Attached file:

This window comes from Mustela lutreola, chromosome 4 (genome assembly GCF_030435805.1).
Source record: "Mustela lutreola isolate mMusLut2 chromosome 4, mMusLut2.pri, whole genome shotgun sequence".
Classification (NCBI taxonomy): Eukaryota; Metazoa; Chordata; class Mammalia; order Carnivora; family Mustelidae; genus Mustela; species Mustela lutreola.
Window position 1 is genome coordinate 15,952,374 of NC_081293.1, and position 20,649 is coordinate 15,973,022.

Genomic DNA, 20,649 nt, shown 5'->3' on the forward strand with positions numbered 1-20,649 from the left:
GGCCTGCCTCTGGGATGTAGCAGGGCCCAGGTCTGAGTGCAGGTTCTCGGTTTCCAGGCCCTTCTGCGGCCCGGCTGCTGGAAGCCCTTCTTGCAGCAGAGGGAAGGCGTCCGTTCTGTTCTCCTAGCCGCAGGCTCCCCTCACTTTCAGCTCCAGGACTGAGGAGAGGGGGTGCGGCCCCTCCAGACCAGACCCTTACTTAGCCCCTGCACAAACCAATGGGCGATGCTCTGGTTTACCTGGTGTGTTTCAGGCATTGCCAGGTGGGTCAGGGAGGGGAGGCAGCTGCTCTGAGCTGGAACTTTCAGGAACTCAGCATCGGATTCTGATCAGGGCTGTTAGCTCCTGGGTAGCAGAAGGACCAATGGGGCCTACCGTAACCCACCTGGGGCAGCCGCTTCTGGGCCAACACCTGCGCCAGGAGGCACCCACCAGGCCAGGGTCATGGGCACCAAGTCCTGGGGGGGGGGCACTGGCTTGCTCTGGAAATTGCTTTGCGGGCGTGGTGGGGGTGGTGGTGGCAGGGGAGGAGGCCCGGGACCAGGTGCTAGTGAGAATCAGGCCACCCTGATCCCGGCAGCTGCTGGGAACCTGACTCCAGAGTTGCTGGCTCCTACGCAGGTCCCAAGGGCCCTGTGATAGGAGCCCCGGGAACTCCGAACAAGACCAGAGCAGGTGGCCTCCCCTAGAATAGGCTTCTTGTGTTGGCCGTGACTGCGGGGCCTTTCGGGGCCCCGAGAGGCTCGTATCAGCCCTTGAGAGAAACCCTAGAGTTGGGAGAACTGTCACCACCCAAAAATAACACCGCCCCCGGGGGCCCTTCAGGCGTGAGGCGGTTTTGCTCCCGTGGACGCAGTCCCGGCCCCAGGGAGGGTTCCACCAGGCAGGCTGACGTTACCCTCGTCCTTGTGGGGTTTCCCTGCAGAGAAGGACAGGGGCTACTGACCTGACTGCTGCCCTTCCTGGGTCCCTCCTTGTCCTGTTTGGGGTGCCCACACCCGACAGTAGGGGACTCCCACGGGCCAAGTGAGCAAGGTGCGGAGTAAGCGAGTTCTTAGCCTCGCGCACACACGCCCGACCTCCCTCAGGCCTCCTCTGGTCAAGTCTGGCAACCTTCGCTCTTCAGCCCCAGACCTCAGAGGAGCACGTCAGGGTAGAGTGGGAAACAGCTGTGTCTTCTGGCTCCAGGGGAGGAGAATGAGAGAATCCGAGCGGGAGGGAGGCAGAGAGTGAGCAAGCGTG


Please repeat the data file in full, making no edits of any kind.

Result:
This window comes from Mustela lutreola, chromosome 4 (genome assembly GCF_030435805.1).
Source record: "Mustela lutreola isolate mMusLut2 chromosome 4, mMusLut2.pri, whole genome shotgun sequence".
Classification (NCBI taxonomy): Eukaryota; Metazoa; Chordata; class Mammalia; order Carnivora; family Mustelidae; genus Mustela; species Mustela lutreola.
Window position 1 is genome coordinate 15,952,374 of NC_081293.1, and position 20,649 is coordinate 15,973,022.

Genomic DNA, 20,649 nt, shown 5'->3' on the forward strand with positions numbered 1-20,649 from the left:
GGCCTGCCTCTGGGATGTAGCAGGGCCCAGGTCTGAGTGCAGGTTCTCGGTTTCCAGGCCCTTCTGCGGCCCGGCTGCTGGAAGCCCTTCTTGCAGCAGAGGGAAGGCGTCCGTTCTGTTCTCCTAGCCGCAGGCTCCCCTCACTTTCAGCTCCAGGACTGAGGAGAGGGGGTGCGGCCCCTCCAGACCAGACCCTTACTTAGCCCCTGCACAAACCAATGGGCGATGCTCTGGTTTACCTGGTGTGTTTCAGGCATTGCCAGGTGGGTCAGGGAGGGGAGGCAGCTGCTCTGAGCTGGAACTTTCAGGAACTCAGCATCGGATTCTGATCAGGGCTGTTAGCTCCTGGGTAGCAGAAGGACCAATGGGGCCTACCGTAACCCACCTGGGGCAGCCGCTTCTGGGCCAACACCTGCGCCAGGAGGCACCCACCAGGCCAGGGTCATGGGCACCAAGTCCTGGGGGGGGGGCACTGGCTTGCTCTGGAAATTGCTTTGCGGGCGTGGTGGGGGTGGTGGTGGCAGGGGAGGAGGCCCGGGACCAGGTGCTAGTGAGAATCAGGCCACCCTGATCCCGGCAGCTGCTGGGAACCTGACTCCAGAGTTGCTGGCTCCTACGCAGGTCCCAAGGGCCCTGTGATAGGAGCCCCGGGAACTCCGAACAAGACCAGAGCAGGTGGCCTCCCCTAGAATAGGCTTCTTGTGTTGGCCGTGACTGCGGGGCCTTTCGGGGCCCCGAGAGGCTCGTATCAGCCCTTGAGAGAAACCCTAGAGTTGGGAGAACTGTCACCACCCAAAAATAACACCGCCCCCGGGGGCCCTTCAGGCGTGAGGCGGTTTTGCTCCCGTGGACGCAGTCCCGGCCCCAGGGAGGGTTCCACCAGGCAGGCTGACGTTACCCTCGTCCTTGTGGGGTTTCCCTGCAGAGAAGGACAGGGGCTACTGACCTGACTGCTGCCCTTCCTGGGTCCCTCCTTGTCCTGTTTGGGGTGCCCACACCCGACAGTAGGGGACTCCCACGGGCCAAGTGAGCAAGGTGCGGAGTAAGCGAGTTCTTAGCCTCGCGCACACACGCCCGACCTCCCTCAGGCCTCCTCTGGTCAAGTCTGGCAACCTTCGCTCTTCAGCCCCAGACCTCAGAGGAGCACGTCAGGGTAGAGTGGGAAACAGCTGTGTCTTCTGGCTCCAGGGGAGGAGAATGAGAGAATCCGAGCGGGAGGGAGGCAGAGAGTGAGCAAGCGTG